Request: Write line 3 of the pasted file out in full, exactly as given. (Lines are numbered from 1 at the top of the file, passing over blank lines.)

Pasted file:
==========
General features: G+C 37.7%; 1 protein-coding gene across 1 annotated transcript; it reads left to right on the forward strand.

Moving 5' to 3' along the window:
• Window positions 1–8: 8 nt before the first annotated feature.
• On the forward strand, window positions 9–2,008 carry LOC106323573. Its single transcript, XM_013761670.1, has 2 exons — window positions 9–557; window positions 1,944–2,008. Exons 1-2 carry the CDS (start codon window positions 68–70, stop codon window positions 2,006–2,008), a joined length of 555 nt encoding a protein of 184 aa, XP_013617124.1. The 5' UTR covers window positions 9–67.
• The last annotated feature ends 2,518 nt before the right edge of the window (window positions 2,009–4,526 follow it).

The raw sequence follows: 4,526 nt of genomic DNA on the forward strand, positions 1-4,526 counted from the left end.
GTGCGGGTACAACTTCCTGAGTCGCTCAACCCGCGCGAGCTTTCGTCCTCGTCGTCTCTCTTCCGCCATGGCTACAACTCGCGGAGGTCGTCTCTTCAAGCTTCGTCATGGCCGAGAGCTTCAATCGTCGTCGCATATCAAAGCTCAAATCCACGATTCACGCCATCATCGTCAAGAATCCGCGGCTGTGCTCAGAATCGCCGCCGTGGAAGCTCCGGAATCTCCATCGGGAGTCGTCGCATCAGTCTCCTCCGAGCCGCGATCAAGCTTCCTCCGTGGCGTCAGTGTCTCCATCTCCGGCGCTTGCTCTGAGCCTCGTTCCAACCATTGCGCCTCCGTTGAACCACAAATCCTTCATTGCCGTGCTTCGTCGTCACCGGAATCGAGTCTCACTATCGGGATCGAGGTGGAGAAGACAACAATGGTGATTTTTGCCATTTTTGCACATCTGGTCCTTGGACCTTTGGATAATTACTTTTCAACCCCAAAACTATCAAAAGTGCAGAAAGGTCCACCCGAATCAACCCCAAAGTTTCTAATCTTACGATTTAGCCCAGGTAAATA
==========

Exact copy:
• Window positions 1–8: 8 nt before the first annotated feature.